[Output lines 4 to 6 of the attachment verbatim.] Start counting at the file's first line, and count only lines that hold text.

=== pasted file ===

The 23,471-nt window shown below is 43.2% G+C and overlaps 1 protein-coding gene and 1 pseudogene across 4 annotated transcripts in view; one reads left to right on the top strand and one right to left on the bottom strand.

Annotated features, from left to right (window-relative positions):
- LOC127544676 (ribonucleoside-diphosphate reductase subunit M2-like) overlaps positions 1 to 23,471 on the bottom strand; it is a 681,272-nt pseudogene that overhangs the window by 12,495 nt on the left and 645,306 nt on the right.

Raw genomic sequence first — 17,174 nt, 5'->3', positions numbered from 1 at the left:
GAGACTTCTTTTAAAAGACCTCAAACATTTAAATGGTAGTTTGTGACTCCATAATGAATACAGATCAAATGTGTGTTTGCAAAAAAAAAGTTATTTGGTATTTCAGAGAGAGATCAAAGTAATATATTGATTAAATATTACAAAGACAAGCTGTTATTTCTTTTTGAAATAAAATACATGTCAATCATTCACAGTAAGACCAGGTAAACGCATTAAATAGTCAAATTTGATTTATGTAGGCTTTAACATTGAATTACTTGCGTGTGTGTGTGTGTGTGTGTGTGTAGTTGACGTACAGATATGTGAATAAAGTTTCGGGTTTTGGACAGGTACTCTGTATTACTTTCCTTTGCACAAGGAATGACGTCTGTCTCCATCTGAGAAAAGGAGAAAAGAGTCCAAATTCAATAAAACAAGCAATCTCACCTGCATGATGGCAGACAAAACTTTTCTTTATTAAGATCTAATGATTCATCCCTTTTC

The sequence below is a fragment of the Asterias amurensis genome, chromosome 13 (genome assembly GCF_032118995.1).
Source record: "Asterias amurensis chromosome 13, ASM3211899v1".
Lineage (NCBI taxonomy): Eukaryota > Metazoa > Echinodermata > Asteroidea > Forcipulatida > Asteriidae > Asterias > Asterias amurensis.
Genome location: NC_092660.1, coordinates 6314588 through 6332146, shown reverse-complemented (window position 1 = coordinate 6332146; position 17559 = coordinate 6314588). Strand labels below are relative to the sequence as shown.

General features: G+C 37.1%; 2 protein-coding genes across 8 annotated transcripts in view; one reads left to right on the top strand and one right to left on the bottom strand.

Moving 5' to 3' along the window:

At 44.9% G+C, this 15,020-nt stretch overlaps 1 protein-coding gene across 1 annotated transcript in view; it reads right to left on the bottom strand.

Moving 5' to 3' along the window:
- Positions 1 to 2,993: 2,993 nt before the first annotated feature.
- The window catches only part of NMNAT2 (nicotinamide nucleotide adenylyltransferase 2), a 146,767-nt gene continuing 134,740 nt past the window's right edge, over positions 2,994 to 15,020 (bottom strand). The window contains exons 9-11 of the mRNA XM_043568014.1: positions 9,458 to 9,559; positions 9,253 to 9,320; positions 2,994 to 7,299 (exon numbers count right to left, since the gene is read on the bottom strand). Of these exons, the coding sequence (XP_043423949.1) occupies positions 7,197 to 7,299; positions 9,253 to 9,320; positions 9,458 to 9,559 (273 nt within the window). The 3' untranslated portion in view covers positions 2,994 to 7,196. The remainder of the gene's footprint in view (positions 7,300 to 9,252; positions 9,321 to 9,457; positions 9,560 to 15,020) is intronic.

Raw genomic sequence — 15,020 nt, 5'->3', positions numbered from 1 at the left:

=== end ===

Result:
Raw genomic sequence first — 17,174 nt, 5'->3', positions numbered from 1 at the left:
GAGACTTCTTTTAAAAGACCTCAAACATTTAAATGGTAGTTTGTGACTCCATAATGAATACAGATCAAATGTGTGTTTGCAAAAAAAAAGTTATTTGGTATTTCAGAGAGAGATCAAAGTAATATATTGATTAAATATTACAAAGACAAGCTGTTATTTCTTTTTGAAATAAAATACATGTCAATCATTCACAGTAAGACCAGGTAAACGCATTAAATAGTCAAATTTGATTTATGTAGGCTTTAACATTGAATTACTTGCGTGTGTGTGTGTGTGTGTGTGTGTAGTTGACGTACAGATATGTGAATAAAGTTTCGGGTTTTGGACAGGTACTCTGTATTACTTTCCTTTGCACAAGGAATGACGTCTGTCTCCATCTGAGAAAAGGAGAAAAGAGTCCAAATTCAATAAAACAAGCAATCTCACCTGCATGATGGCAGACAAAACTTTTCTTTATTAAGATCTAATGATTCATCCCTTTTC

The sequence below is a fragment of the Asterias amurensis genome, chromosome 13 (genome assembly GCF_032118995.1).